But if you look at them as purely social-network comments - communications within the hive or the flock for reassurance - they make more sense. As Kurt noted, they often don't see these ideas as political or religious in any way. They just want to have something to say that sounds as if they know something, so they recite the conventional wisdom.

I acknowledge again that I have heard conservatives do the same thing. Stern and earnest folks assuring me of what "the liberals," as if that were some organised, dues-paying group, are trying to do to society and the church. Creationists rolling their eyes that any reasonable Christian could even think there is anything to evolution, their voices fairly dripping.

Now, in the context of our church closing, I can tally up a bit. We are a Covenant Church, with a wide range of political opinions strongly held. We don't tend to have many bumperstickers, but the car with "Iraq is Arabic for Vietnam" was parked next to the car of the NH chairman of the McCain 2008 committee. Adult study has had people misting up over how inspiring Obama's Dreams of My Father was exchanging friendly comments with a decades-long "US out of the UN" conservative. Our first pastor drove all night with a friend and camped in the car to attend the Clinton inauguration. It's who we are, and it has been good for all of us. Visitors have been known to sit uncomfortably, eyes darting about waiting for womething awful about to descend, until they get it that we can listen anyway. I had a similar experience when I first was going to a Covenant Church myself, trying to artfully change the subject while in conversation with a feminist and a KJV Baptist. It took awhile to realise I didn't need to head them off or soften the tone.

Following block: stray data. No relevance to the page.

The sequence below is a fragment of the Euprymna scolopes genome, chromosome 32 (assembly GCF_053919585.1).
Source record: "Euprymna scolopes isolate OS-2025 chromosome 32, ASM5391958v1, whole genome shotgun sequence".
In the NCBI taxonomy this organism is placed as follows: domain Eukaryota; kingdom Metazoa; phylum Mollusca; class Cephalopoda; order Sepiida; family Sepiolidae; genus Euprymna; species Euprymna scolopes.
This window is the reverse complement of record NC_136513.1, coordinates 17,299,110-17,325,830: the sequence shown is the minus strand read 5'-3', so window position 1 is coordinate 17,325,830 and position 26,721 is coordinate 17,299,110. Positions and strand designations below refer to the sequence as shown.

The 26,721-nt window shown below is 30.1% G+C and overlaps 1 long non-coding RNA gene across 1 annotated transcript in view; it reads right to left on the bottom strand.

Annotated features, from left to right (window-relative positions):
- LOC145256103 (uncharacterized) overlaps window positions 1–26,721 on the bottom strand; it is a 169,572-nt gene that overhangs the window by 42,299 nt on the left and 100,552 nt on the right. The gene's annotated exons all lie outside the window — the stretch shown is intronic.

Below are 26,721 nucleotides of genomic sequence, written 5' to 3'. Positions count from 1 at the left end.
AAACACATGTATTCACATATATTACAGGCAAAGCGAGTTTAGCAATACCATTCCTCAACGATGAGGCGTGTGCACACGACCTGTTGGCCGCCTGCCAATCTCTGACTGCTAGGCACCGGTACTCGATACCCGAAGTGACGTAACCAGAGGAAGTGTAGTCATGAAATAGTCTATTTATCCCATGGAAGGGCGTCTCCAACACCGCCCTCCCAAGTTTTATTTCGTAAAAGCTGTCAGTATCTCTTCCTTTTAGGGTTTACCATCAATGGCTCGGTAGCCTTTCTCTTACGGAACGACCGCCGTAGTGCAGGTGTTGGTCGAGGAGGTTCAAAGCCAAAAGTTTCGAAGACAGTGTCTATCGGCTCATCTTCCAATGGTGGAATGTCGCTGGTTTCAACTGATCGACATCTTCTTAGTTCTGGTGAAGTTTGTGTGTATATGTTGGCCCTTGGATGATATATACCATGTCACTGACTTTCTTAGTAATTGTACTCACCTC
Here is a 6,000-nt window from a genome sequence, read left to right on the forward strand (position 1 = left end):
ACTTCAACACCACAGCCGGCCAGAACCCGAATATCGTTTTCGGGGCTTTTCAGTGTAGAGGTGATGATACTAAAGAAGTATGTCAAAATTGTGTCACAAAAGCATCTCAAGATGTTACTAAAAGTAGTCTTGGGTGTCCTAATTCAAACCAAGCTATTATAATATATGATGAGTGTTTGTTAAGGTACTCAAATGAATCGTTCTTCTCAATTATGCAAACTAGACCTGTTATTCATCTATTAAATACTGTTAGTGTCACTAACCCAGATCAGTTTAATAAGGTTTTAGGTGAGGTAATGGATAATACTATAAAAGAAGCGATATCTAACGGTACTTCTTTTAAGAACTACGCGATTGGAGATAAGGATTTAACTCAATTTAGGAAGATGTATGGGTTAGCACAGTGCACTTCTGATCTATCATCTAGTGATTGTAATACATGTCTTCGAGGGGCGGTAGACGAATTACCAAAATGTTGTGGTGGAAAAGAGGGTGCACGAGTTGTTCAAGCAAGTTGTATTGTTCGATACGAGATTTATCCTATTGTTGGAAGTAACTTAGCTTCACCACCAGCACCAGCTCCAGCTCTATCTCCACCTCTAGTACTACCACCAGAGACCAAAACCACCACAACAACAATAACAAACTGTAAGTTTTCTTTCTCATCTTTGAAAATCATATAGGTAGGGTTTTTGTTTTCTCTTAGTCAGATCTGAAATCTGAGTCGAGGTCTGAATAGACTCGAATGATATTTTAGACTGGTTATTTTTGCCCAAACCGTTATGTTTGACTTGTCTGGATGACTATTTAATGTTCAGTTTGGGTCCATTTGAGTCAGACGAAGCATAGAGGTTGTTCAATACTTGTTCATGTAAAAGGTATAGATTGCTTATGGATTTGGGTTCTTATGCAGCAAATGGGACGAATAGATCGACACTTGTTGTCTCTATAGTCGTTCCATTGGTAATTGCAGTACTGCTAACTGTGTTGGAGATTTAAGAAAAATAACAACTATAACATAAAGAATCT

Yet when I look back over the 13 years, I am aware that people left because they could not endure that atmosphere. Many had more than one reason to leave, but the extreme dislike of spending that much time with people they disagreed with on one or many issues was too much for them. Two families were distressed that we didn't work for homosexual rights; the husband of one couple was publicly insulting to those who supported going into Iraq, and never came again after he was privately called on it. The rest of his family followed soon after, and friends of theirs after that, upset that there was so much political bad feeling going on (though they had other reasons as well). On the other side, one very conservative older couple returned to the Catholic Church, but politics wasn't an issue, and a few regular visitors faded out because we were too tolerant of some highly-suspect (to them) theology.